One of the core values of our approach to research at PAN is “Meaningful Engagement and GIPA/MEPA”. In practice, this means that people with lived experiences (sometimes known as peers) must be engaged in research at all points in the process, including being actively engaged in developing and leading research. One way that this has shown up in our work and the work of others engaged in community-engaged/community-based research and evaluation is the formal engagement of people with lived experiences in research roles, such as working as community researchers or Peer Research Associates on research projects.
People with lived experiences in these roles in a way that builds strong relationships, supports working together in a positive way, and guides research towards the end goal of supporting the communities we serve. We have collated some resources below that may be helpful to research and evaluation teams in considering best practices in these roles and relationships.
Peer Involvement and Leadership
This video, developed and presented by Peer Research Associates on the Making it Work study, shares experiences, reflections and considerations for peer involvement and leadership in research, as well as at organizations and in programs and services – for example, how peer leadership can facilitate comfort and increased willingness to share within programs and services. This presentation also ties peer involvement and leadership to the concepts of case management and community development.
PAN’s Checklist: What needs to be in place to support peer researchers?
This handy resource, developed out of interviews with the six Peer Researchers that worked on the BC People Living with HIV Stigma Index, offers brief reflections and lessons for supporting peer researchers as a summary of those experiences. Some areas outlined within the Checklist include considerations around training needs, support resources and capacity-building.
Working with Peer Research Associates
This engaging webinar, held by PAN in October 2019, engaged a panel of former Peer Researchers from the BC People Living with HIV Stigma Index to discuss “their experiences working on the project, and offered their thoughts on best practices to teams which include or are thinking of including [Peer Researchers] in their work”, building on PAN’s Checklist.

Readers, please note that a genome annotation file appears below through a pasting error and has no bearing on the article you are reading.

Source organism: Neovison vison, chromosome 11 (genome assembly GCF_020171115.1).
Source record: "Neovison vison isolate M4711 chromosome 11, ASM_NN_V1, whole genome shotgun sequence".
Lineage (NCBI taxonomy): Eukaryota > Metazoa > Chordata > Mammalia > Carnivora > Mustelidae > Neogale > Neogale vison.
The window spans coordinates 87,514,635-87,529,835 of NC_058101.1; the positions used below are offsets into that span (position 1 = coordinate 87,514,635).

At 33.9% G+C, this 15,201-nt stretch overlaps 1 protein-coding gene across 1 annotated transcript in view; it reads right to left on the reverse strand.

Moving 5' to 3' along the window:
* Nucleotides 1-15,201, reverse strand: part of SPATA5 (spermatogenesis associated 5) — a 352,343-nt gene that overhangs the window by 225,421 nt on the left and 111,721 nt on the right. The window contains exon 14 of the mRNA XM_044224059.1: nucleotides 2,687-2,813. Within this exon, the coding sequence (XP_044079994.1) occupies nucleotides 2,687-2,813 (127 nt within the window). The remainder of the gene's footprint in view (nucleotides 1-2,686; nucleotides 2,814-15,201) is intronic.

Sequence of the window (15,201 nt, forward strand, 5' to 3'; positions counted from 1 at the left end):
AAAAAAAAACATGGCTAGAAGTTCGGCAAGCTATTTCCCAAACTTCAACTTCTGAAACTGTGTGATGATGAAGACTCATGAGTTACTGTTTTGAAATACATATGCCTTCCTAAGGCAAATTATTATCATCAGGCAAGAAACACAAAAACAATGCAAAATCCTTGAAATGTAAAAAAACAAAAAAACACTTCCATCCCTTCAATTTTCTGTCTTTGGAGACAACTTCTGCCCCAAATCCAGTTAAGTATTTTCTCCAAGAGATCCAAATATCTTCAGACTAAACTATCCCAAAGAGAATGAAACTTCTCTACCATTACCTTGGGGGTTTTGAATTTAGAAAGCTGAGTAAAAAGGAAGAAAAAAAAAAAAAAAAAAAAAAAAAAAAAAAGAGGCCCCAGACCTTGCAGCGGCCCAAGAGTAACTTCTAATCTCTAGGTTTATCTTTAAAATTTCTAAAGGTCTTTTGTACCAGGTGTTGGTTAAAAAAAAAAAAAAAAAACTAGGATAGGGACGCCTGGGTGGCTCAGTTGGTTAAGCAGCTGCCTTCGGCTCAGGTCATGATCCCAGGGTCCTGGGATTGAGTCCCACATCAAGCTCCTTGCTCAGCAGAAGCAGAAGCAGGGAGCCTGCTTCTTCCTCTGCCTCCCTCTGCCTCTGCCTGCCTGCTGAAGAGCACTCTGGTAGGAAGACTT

Walk the Talk: A Support Framework for Working With Peer Researchers
This slide deck, developed and presented by James Watson (Coordinator, Community-Based Research and Peer Initiatives, National Stigma Index Coordinator at the MAP Centre for Urban Health Solutions, St. Michaels Hospital, Toronto) at the September 2020 meeting of the CBR in BC Quarterly Meeting, offers a support framework for working with Peer Researchers, including considerations around administrative, educational, economic, emotional, cultural and methodological support. This slide deck also describes ‘implicit tasks’ required of peer researchers in their work, such as disclosure and engaging in emotional labour.
Working Together: Considerations for Engaging Peer Researchers
This slide deck, developed and presented by Anita David (Peer Mentor, GetCheckedOnline) at the January 2021 CBR in BC Quarterly Meeting, provides an overview of a wide variety of topics related to engaging Peer Researchers throughout the entire lifespan of a research project. Examples of topics discussed include equipment, compensation, and communication and support considerations. This deck also includes practical examples of applying these considerations to your work.
Questions? Feedback? Get in touch!
This post was prepared for PAN’s Research and Evaluation Treehouse by:
Joanna Mendell, Director of Research and Evaluation: joanna [at] paninbc.ca